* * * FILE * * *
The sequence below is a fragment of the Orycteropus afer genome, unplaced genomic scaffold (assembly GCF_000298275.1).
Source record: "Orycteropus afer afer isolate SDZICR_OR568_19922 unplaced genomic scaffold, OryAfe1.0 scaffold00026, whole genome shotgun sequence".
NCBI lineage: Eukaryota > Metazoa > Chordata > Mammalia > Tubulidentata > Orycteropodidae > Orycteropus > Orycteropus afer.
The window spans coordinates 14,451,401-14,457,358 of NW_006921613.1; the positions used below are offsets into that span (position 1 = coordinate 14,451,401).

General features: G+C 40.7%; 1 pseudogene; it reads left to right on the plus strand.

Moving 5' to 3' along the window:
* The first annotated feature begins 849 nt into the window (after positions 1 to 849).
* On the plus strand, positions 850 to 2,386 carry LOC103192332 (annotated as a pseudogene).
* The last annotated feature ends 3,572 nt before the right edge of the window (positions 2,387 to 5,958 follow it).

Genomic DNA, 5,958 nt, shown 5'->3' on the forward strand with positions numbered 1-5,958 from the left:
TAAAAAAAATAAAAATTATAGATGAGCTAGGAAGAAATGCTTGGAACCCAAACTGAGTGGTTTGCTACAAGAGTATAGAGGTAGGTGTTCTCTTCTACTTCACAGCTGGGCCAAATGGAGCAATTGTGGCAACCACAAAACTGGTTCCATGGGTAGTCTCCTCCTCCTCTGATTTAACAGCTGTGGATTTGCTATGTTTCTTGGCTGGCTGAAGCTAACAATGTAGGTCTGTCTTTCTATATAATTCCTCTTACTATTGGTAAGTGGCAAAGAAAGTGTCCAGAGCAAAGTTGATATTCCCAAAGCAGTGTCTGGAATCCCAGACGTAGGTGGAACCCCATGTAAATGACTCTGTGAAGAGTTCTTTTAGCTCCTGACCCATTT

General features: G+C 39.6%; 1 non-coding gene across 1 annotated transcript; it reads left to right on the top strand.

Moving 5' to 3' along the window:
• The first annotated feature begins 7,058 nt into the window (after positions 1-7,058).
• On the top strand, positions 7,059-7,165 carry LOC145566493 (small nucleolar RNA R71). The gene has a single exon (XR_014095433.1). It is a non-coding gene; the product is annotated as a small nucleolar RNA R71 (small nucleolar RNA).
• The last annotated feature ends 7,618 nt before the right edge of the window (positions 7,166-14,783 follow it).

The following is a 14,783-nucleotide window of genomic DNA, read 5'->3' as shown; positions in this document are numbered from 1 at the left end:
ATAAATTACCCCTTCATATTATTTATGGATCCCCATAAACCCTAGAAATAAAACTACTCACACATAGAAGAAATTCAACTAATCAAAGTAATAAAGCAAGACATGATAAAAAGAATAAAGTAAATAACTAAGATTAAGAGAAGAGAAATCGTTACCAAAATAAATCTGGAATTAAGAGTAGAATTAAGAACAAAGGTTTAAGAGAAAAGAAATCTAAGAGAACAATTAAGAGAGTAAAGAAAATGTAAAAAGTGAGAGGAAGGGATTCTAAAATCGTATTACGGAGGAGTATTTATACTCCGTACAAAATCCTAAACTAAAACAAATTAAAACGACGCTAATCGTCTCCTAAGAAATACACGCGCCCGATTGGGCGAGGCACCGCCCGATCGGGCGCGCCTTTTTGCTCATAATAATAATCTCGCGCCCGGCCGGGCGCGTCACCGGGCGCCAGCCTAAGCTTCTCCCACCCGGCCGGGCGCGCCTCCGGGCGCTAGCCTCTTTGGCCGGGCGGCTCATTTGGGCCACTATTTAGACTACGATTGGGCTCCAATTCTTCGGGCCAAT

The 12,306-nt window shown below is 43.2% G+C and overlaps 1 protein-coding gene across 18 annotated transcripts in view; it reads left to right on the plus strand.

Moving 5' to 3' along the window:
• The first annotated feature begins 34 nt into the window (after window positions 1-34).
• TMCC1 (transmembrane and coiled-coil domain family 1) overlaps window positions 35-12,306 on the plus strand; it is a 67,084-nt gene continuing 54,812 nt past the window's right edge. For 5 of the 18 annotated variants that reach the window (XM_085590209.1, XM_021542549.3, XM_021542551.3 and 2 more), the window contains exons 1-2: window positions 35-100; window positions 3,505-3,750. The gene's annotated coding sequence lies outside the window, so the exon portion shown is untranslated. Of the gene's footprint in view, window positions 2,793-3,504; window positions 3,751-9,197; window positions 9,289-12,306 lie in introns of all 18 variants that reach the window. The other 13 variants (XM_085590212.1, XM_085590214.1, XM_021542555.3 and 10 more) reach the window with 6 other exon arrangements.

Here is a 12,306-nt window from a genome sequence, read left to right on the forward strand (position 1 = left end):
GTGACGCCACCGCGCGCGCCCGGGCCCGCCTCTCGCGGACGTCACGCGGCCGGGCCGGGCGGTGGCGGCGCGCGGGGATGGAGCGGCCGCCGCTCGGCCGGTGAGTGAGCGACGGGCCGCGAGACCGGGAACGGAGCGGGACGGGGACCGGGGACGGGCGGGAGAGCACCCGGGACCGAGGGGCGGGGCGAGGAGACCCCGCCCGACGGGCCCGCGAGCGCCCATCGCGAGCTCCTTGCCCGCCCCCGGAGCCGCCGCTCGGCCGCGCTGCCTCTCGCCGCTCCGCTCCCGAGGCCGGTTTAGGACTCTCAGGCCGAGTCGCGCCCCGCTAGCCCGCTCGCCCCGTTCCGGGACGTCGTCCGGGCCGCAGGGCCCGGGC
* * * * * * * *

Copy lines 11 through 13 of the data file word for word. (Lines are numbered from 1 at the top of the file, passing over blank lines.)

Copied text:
TAAAAAAAATAAAAATTATAGATGAGCTAGGAAGAAATGCTTGGAACCCAAACTGAGTGGTTTGCTACAAGAGTATAGAGGTAGGTGTTCTCTTCTACTTCACAGCTGGGCCAAATGGAGCAATTGTGGCAACCACAAAACTGGTTCCATGGGTAGTCTCCTCCTCCTCTGATTTAACAGCTGTGGATTTGCTATGTTTCTTGGCTGGCTGAAGCTAACAATGTAGGTCTGTCTTTCTATATAATTCCTCTTACTATTGGTAAGTGGCAAAGAAAGTGTCCAGAGCAAAGTTGATATTCCCAAAGCAGTGTCTGGAATCCCAGACGTAGGTGGAACCCCATGTAAATGACTCTGTGAAGAGTTCTTTTAGCTCCTGACCCATTT

General features: G+C 39.6%; 1 non-coding gene across 1 annotated transcript; it reads left to right on the top strand.

Moving 5' to 3' along the window: